The Tree of Life, Directed by Terrence Malick
Fox Searchlight Pictures, May 27, 2011 (US)
Screenplay: Terrence Malick
Starring: Brad Pitt, Sean Penn, and Jessica Chastain
To be read aloud, in a whisper …
In requiem, the solemn hum of a chorus chants condolences into an answering machine until the machine is full and can hold no more. It’s not right, not right. Of course it’s not right. Shock and anger sideswipe sympathy. Fighting against the undertow, the panic of grief takes hold, clutching … suffocating …
Father Haynes (Kelly Koonce): He’s in God’s hands now.
Mrs. O’Brien (Jessica Chastain): He was in God’s hands the whole time.
She says the light will find its way. The light is immortal, she says, as he is immortal, swimming parallel to the shore, not fighting against the pull.
The light will find its way. It will sneak in a back window, pulling back the curtain’s dark veil and impossibly, morning will be born and she will be beautiful, a beautiful baby girl. Sunlight will glaze golden silhouettes over two tiny feet. Tickled by the warm rays, itsy-bitsy toes will wiggle in response, as if they are actually real and alive…
R.L. (Laramie Eppler): Tell us a story from before we can remember.
Mrs. O’Brien: We went for a ride in a plane once. It was a graduation present.
We were adrift in clouds, making our way BACK to a pond that was actually named a lake.
And at the lake that was really a pond, a boy is falling … slipping down and clutching a fistful of weeping willow vines that were supposed to keep him secure as he swung over the dirty muck and back to the safety of the shoreline. But instead they let him fall. HE let him fall, same as the other boy, the one who drowned.
Mrs. O’Brien: Lord, why? Where were you?
There was a storm coming when I continued. They were saying up to 9 inches of heavy, slushy snow. They call it “heart attack” snow.
Steve (Tye Sheridan): Can it happen to anyone?
The thick, creamy reddish-brown blood of a dying dinosaur swirls slowly into a crystal stream under a forest of giant watching trees. There are waterfalls whispering in the serenity of the moment. There is a horrible beauty in the tranquility of the animal’s slow death, the stream’s welcoming acceptance of the draining lava-like blood, and a glowing grace that diffuses the vicious reality of life crossing to death.
And there is a mother’s exploding soul, forced to submit to the piercing light of a new morning that is no longer welcome …
Grandmother (Fiona Shaw): The lord gives and the lord takes away. That’s the way he is. He sends flies to wounds that he should heal.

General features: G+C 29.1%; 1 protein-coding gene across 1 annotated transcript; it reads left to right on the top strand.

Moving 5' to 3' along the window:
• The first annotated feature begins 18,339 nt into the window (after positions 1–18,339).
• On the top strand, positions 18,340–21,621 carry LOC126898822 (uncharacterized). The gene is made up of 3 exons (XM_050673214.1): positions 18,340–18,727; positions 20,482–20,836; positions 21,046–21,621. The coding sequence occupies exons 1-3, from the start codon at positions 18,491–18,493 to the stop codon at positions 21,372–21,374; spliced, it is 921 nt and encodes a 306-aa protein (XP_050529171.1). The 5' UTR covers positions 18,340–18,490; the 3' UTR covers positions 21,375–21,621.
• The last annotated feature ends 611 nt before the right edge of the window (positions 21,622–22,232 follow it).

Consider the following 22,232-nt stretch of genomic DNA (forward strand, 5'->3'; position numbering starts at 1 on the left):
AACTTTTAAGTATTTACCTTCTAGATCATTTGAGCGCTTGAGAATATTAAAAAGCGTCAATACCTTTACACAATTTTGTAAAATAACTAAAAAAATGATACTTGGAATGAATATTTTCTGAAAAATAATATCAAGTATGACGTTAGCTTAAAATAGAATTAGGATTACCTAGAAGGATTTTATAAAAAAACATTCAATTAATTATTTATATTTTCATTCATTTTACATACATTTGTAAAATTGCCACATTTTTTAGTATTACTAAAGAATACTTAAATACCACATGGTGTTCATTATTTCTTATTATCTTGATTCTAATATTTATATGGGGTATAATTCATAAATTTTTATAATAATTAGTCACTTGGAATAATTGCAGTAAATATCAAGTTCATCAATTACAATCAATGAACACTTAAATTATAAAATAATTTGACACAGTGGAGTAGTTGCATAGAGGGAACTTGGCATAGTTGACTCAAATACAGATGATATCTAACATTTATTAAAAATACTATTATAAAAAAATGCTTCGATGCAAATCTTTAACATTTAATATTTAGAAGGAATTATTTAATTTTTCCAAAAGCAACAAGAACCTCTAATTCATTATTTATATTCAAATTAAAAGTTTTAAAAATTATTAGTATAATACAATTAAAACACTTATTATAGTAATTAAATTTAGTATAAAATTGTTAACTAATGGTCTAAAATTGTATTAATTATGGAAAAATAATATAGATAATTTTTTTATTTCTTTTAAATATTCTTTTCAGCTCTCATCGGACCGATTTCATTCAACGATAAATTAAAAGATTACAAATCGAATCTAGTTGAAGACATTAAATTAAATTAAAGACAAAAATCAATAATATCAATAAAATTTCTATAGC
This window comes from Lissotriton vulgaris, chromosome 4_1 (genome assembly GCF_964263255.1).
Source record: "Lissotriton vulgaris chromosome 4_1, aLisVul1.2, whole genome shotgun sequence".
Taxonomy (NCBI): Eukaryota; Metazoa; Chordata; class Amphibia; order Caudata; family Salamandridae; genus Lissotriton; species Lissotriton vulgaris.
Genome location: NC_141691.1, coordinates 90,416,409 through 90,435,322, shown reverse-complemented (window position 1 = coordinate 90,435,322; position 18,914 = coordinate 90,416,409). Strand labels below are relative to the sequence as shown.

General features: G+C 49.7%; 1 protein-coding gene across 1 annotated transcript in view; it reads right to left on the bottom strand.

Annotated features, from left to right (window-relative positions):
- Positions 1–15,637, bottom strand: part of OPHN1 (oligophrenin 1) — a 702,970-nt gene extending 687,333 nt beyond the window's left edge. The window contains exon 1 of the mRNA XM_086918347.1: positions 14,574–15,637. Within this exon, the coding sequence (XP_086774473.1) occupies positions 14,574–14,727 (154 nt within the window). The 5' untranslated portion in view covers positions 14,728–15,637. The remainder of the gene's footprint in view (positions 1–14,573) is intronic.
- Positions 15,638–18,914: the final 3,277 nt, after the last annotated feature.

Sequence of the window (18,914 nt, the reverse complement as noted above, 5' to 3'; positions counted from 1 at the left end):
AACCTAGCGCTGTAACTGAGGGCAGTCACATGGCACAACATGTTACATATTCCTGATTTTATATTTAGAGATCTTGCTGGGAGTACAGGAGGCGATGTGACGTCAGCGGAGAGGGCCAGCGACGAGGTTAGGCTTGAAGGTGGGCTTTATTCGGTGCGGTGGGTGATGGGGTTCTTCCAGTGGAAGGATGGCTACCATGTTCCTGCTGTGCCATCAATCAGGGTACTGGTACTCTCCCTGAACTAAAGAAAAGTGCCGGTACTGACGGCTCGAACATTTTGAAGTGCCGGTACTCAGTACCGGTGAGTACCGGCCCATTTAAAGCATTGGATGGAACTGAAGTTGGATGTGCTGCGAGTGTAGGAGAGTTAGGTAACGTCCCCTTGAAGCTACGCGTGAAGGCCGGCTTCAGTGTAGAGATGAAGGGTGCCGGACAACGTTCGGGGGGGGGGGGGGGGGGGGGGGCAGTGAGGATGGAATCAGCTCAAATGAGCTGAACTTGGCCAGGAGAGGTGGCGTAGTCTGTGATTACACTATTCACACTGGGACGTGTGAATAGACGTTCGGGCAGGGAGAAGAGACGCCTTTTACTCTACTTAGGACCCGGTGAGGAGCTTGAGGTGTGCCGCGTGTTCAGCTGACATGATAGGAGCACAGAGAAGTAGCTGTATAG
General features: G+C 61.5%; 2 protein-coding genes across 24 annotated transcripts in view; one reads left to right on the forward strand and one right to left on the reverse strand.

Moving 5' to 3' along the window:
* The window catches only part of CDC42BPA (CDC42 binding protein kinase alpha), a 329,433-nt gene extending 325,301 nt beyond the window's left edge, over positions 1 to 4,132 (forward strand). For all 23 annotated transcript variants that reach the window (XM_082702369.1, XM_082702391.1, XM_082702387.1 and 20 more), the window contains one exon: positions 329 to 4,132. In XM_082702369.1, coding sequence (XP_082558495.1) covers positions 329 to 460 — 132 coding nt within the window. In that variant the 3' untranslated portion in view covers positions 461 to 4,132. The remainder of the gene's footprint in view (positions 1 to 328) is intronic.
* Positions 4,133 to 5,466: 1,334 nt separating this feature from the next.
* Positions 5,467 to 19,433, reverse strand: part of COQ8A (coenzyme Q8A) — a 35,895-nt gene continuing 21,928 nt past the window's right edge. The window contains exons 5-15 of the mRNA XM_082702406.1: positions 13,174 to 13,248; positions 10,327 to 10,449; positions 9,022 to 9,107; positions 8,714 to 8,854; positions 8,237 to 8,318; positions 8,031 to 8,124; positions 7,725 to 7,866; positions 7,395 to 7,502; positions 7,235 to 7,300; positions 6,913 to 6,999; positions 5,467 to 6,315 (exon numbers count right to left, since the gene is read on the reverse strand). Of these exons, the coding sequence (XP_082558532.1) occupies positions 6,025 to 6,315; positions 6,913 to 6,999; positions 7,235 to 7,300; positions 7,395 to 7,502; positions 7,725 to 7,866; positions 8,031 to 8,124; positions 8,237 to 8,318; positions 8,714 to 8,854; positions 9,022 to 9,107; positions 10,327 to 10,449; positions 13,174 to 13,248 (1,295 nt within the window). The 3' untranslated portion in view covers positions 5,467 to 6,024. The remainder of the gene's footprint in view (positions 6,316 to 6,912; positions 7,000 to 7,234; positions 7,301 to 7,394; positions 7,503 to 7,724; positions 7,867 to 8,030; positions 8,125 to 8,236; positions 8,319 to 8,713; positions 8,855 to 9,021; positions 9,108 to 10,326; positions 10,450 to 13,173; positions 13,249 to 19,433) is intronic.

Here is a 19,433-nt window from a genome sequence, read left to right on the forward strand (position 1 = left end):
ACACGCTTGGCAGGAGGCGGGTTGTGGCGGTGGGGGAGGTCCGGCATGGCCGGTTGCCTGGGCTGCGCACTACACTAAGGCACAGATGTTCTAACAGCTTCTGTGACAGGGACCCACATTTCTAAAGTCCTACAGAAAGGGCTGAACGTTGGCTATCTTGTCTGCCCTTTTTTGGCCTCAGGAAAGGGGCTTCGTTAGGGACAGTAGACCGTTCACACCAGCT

We were running on a track in P. E. He was with us, chasing bells down crowded halls. Diving from high dives. One day we would hike mountains together. One day we would pray in order to will angels to life.
R.L.: Find me.
Under a limitless sky, planets suspended in gazes and in within the sky, a galaxy of light and wonder, things not entirely understood, like life and death …
Young Jack (Hunter McCracken): Where do you live? Are you watching me? I want to know what you are. I want to see what you see.
Young and wide carnival eyes look up at the same stars and moon that shine brightly over firecracker gangs—confused rabid hooligans—set to wreak havoc across towns.
Mrs. O’Brien: Never do it again. Promise.
It is too late for the frog previously blown to fleshy bits, and too late for innocence lost. But it can’t be too late for everything. It can’t be too late …
Mrs. O’Brien: Help each other. Love everyone. Every leaf. Every ray of light. Forgive.
There’s a creek that leads to a perfect swimming hole. Like parks and ponds, frogs and firecrackers, there’s always a creek that leads to a perfect pool. There is always laughter. There is always joy in a place where nothing bad can ever happen.
Young Jack: Where were you? You let a boy die. You’ll let anything happen … Why should I be good, if you aren’t?
It is useless to fight against nature, just as it is useless to fight against human nature—the part once full of love and only love. Maybe it really isn’t too late …
Mrs. O’Brien: The only way to be happy is to love. The less you love, your life will flash by. Do good to them. Wonder. Hope.
Man’s connection to and struggle against nature is all around. Like the bridges—breathtaking achievements in structural engineering—that attempt to close the mystery gap in ways physical, spiritual, symbolic. But, crossing at last the great divide, despite successes met along the way, no amount of sweat nor blood nor tears reveals answers to the questions of our lives. Enlightenment is an instinct, shrouded in wisdom behind clouds and rain, somewhere along the path that trails off into the invisible distance between life and death.
The bridges extend from past to present, present to past, from innocence to knowledge and from fear to faith. Surrounding it all is a nature that perpetually mystifies, terrorizes and inspires, exuding life, joy, and wonder, wielding frightening and shocking displays, destroying with ever-humbling ease.
Longing to understand or at least accept their place within a violent and unpredictable rule, they look out from shores along a majestic path that stretches well beyond the limits of mortality. It is a man-made marvel—steel spires, suspended—that directs their glances, connecting them to the fog above. . . .